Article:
What to look for in wearable tech

Since the beginning of the spring 2018 semester, Mihaleva and her students have been working on designs inspired by nature and the environment — areas she says are in need of attention as we trend toward healthier and sustainable lifestyles.

Beyond smart glasses, watches and what we have come to know of wearable tech, Mihaleva says “smart clothing” can inform us, heal us and even protect us from things that are not immediately apparent in our environment.

Video by Ken Fagan/ASU Now

Fashion Technology student Ben Viton has been working on an LED-enhanced tracksuit that will scroll text down the suit’s sleeves once activated through computer coding. Joking about the branding opportunities that his LED text suit could attract, Viton also told attendees at the ACI-ASU Fashion Studio event that the outfit was actually inspired by HIV awareness and the idea that the suit could be used to share results of health tests in the spirit of transparency.

Carol Wong and Cindy Tran are co-creating a smart dress design to protect wearers from external pollution. The outfit includes a coding-activated oxygen mask that is designed to pop-up for suggested use when oxygen levels decline to an unhealthy state. Wong, a fashion design major who is also organizing a separate student-run fashion showFashion design major Carol Wong is leading the student-run fashion show "Uncertainty," which will be held from 6-9 p.m. March 31 at the Student Pavilion on ASU's Tempe campus. for her capstone project, is handling the dress design for her wearable tech project. Tran, an industrial design senior, is handling the coding.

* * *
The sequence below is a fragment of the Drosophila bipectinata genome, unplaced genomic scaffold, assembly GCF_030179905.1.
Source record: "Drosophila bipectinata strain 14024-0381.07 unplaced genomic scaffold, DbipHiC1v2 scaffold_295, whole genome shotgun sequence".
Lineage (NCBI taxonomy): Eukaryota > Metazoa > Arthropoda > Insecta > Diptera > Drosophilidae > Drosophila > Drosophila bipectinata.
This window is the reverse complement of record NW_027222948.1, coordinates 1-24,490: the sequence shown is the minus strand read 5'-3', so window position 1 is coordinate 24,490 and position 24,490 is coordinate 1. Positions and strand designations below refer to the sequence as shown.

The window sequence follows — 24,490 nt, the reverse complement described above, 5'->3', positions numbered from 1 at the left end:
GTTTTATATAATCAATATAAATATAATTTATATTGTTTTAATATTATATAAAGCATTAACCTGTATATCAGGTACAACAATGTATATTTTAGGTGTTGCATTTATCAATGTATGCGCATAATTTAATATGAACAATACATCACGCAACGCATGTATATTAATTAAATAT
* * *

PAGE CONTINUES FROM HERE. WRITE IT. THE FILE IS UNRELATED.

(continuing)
“We wanted to offer a practical futuristic fashion design for people in cities with high pollution rates,” said Wong, who has experienced her share of health challenges due to questionable air quality. “Incorporating technology into the traditional design process was an overwhelming experience at first but we all got very excited by the possibilities after we started putting products together and seeing it all come together.”

Jenna Forrey, a human systems engineering major, is also excited about getting a platform to show her first experiment in fashion design and wearable tech. Forrey’s dress, a motion-sensing LED-enhanced design, highlights her affinity for bees and flashes when the wearer moves to symbolize buzzing bees.

“With the bee population on the decline, I think it’s important to draw awareness to their importance in nature,” said Forrey, who has spent much of the semester traveling back and forth between the Fashion Studio in Tempe and ASU’s Polytechnic campus in Mesa, where most of her engineering labs are held.

Forrey says she has gained a new level of respect for the fashion industry since enrolling in Fashion Technology, pointing to the effort and long hours that go into transforming fabric and textiles into wearable designs.

Kombucha couture